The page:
All in all, I can’t say if this is good or bad, only that it really isn’t for me. I found the whole thing ridiculous, even if Willink’s point that anything you want to do you just have to do is a good one. Too bad he didn’t actually write a book about how to actually accomplish that.

Review of Erotic Exchanges: The World of Elite Prostitution in Eighteenth-Century Paris, by Nina Kushner

I received an Audible code for a copy of Erotic Exchanges, by Nina Kushner through Audio Book Boom.

Description from Goodreads:
In Erotic Exchanges, Nina Kushner reveals the complex world of elite prostitution in eighteenth-century Paris—the demimonde—by focusing on the professional mistresses who dominated it. These dames entretenues exchanged sex, company, and sometimes even love for being “kept.” Most of these women entered the profession unwillingly, either because they were desperate and could find no other means of support or because they were sold by family members to brothels or to particular men. A small but significant percentage of kept women, however, came from a theater subculture that actively supported elite prostitution. Kushner shows that in its business conventions, its moral codes, and even its sexual practices the demimonde was an integral part of contemporary Parisian culture.

Kushner’s primary sources include thousands of folio pages of dossiers and other documents generated by the Paris police as they tracked the lives and careers of professional mistresses, reporting in meticulous, often lascivious, detail what these women and their clients did.  Rather than reduce the history of sex work to the history of its regulation, Kushner interprets these materials in a way that unlocks these women’s own experiences. Kushner analyzes prostitution as a form of work, examines the contracts that governed relationships among patrons, mistresses, and madams, and explores the roles played by money, gifts, and—on occasion—love in making and breaking the bonds between women and men. This vivid and engaging book explores elite prostitution not only as a form of labor and as a kind of business, but also as a chapter in the history of emotions, marriage, and the family.

I think Kushner did a good job of taking what seems like an exciting subject and making it really academic, but also of taking information from a really dry source and making it readable. See, the vast majority of the data for this book about elite prostitutes in eighteenth-century Paris came from police records. So, as you can imagine, the source is informative about some things, but silent on others and there isn’t a lot Kushner could be expected to do about that. I’m very glad I got the audio-version, I could listen to this a lot more easily than read it.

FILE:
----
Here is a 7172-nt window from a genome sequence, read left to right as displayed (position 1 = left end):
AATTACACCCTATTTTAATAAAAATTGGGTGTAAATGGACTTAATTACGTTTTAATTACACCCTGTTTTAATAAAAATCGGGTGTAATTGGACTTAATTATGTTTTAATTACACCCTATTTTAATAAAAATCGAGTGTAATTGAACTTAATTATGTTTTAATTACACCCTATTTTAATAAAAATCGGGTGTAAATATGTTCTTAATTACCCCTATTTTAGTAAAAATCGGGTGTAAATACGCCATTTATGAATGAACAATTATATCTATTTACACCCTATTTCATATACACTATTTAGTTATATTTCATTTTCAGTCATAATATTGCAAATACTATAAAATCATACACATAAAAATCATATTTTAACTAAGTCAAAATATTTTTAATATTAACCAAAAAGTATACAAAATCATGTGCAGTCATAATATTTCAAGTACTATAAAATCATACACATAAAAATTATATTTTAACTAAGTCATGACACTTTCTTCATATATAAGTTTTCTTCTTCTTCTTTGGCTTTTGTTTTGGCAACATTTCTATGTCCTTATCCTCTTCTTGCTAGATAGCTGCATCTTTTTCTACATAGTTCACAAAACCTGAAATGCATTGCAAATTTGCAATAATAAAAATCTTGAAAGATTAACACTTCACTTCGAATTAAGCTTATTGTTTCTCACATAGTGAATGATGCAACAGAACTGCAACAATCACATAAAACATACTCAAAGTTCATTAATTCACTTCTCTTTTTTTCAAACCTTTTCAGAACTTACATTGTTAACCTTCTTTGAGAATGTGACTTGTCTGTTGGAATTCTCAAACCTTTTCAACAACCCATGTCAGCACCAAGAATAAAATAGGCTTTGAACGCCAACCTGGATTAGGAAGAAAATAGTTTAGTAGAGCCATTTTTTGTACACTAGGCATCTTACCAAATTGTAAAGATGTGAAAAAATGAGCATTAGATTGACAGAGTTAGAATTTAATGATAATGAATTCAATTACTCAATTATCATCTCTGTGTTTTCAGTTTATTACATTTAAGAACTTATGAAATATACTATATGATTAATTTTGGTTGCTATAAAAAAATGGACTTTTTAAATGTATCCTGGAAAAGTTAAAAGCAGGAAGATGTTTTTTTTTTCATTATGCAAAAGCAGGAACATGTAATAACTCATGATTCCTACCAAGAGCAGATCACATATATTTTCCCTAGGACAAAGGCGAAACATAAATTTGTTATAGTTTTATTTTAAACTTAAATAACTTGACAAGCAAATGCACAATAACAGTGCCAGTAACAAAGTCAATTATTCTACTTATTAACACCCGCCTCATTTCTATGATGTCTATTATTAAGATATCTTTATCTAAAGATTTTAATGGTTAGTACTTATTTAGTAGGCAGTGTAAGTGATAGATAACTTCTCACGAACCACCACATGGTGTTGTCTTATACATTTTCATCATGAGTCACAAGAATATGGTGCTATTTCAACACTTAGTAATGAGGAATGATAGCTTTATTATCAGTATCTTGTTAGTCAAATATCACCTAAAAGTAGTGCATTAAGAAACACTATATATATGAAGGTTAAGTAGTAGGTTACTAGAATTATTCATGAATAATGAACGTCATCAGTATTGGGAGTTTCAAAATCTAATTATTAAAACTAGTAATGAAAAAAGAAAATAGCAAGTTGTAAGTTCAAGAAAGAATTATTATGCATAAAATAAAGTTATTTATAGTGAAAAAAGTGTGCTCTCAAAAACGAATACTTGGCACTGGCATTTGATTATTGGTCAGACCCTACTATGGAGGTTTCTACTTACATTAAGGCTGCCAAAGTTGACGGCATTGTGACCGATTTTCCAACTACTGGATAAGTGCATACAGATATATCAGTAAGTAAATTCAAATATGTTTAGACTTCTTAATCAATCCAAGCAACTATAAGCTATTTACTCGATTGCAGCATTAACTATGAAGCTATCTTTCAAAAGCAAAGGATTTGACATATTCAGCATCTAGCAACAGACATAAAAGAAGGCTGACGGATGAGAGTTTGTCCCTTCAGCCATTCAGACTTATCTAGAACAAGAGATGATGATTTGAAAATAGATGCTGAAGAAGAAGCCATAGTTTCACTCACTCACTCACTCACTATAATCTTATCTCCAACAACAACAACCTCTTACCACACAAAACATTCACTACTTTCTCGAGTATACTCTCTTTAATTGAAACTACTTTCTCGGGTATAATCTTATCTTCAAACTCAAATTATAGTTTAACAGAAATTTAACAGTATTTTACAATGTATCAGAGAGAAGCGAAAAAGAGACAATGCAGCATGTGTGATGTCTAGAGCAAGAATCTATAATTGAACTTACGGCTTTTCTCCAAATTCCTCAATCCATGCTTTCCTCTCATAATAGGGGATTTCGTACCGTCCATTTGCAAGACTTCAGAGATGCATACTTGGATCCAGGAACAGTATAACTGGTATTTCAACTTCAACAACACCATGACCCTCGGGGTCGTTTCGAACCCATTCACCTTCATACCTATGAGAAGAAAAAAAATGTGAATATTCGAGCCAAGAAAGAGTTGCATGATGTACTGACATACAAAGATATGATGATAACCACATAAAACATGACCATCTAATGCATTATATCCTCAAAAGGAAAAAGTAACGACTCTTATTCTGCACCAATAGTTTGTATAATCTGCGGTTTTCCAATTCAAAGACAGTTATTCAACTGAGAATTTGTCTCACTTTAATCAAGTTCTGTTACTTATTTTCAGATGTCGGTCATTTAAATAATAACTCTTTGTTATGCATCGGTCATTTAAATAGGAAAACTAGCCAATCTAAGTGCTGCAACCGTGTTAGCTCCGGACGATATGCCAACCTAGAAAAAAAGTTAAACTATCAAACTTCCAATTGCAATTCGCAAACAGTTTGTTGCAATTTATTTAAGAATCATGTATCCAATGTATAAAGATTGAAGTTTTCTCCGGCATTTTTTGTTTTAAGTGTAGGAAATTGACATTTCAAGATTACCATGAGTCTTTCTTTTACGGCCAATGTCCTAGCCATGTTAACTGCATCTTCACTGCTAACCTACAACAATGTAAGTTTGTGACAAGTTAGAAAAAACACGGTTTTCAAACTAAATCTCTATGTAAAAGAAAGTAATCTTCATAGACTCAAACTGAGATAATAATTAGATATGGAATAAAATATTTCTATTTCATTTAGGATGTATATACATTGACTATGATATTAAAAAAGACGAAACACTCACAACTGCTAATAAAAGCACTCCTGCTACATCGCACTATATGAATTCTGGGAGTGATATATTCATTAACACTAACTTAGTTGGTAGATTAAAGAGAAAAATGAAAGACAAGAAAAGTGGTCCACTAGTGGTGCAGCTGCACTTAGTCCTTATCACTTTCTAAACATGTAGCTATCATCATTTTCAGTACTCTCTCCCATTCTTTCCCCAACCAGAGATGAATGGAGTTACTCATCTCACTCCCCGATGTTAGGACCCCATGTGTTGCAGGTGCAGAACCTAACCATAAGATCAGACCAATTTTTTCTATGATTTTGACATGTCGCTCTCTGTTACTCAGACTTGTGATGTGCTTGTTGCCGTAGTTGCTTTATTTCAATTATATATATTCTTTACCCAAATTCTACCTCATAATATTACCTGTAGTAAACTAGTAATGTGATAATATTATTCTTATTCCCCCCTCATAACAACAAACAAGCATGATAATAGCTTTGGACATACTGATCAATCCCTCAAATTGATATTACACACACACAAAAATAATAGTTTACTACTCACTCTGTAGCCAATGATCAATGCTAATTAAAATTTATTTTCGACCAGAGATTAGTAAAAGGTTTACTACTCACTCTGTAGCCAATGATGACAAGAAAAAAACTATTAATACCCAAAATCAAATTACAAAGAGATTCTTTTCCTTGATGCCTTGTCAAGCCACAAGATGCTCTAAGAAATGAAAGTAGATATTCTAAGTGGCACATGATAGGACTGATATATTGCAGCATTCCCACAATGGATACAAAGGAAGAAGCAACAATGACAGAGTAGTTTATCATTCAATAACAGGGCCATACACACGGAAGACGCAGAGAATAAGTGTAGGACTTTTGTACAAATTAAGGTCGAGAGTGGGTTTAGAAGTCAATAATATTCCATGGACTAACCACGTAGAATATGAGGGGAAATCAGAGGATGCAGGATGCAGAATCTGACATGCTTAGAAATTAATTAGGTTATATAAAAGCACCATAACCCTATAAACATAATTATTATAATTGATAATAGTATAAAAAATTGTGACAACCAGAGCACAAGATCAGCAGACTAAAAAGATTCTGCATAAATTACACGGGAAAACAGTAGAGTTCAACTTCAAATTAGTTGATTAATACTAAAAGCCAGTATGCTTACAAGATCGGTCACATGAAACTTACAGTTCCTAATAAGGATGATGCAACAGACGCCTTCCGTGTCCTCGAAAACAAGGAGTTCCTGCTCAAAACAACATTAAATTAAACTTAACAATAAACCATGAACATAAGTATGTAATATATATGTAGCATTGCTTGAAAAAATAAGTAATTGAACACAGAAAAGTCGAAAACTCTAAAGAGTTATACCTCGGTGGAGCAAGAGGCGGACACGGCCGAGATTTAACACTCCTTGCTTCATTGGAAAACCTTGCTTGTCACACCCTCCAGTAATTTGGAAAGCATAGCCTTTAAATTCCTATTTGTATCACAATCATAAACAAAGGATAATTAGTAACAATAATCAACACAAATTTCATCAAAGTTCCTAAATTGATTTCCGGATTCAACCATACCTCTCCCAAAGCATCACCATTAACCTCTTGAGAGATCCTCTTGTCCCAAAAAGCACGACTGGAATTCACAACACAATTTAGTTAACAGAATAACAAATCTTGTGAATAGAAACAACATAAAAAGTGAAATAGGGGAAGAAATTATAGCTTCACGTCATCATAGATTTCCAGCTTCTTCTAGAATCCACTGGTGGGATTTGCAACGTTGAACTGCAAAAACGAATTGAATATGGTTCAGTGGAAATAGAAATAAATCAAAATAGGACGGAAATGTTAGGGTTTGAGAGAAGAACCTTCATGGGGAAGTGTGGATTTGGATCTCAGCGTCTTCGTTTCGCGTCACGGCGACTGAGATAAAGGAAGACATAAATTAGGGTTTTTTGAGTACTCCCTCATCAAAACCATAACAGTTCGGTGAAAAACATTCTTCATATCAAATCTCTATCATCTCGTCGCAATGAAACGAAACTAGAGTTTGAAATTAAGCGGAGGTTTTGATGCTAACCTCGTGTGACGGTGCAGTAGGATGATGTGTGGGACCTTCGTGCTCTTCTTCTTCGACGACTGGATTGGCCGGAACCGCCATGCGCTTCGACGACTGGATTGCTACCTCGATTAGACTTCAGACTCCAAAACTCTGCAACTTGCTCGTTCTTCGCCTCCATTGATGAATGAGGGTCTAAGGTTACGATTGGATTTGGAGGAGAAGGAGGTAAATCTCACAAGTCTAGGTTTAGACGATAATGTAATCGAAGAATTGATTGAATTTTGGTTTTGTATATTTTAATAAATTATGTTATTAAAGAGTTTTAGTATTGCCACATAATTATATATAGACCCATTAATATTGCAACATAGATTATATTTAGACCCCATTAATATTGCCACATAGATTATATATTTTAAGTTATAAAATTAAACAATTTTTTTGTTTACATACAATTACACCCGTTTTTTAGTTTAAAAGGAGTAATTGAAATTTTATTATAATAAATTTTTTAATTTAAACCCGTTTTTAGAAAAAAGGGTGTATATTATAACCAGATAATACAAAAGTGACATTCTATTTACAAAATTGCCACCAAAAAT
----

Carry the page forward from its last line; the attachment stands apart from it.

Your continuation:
If you had asked me if a modern American could judge people, decisions and actions of people from eighteenth-century France, I would have said, “Of course not, it’s a whole other culture.” But one of the things Kushner did really well here was create for the reader (listener) a true understanding of just HOW different life in eighteenth-century France was. The understanding of family units was different. The ideas and ideals of love were different. The place and importance of sex was different. Gender expectations were different. Age of majority and adulthood were different. The social hierarchies were different, and on and on and on. There is no way to center and understand the demi monde or dames entretenues (kept women) using modern standards. I learned a lot about the world these women lived in and, in a way, I found this the most interesting part of the book.

I did feel like some important aspects were left out. What of children? Several times having children was mentioned. But how can we understand the life of women, especially women who have sex for a living with questionable preventative measures, without touching on children? What happened when they were pregnant? Who raised the children? Who claimed them?

Similarly, I felt it an oversight that Kushner didn’t address, even briefly, that as the vast majority of her data came from police reports, most of the information was therefore first interpreted and filtered by men. She addresses them being police, but not the gender aspect. If history has told us anything, it’s that men often misinterpret or misrepresent the motivations of women. At one point in this very book Kushner mentions that a police report calls one woman lazy because she hasn’t gotten another job and has instead returned to prostitution, while the circumstances were almost certainly that she couldn’t find another job and therefore did what she needed to do to survive. And even those reports written by madams themselves, were written to be given to a male audience they needed to keep pleased with them. How did this male gatekeeping effect what is and isn’t known today? Perhaps we couldn’t ever really know, but I would have liked a discussion.

All in all, I thought it was a thorough academic handling of an interesting subject and Sally Martin did a fine job narrating it, even with all the French, as far as I could tell.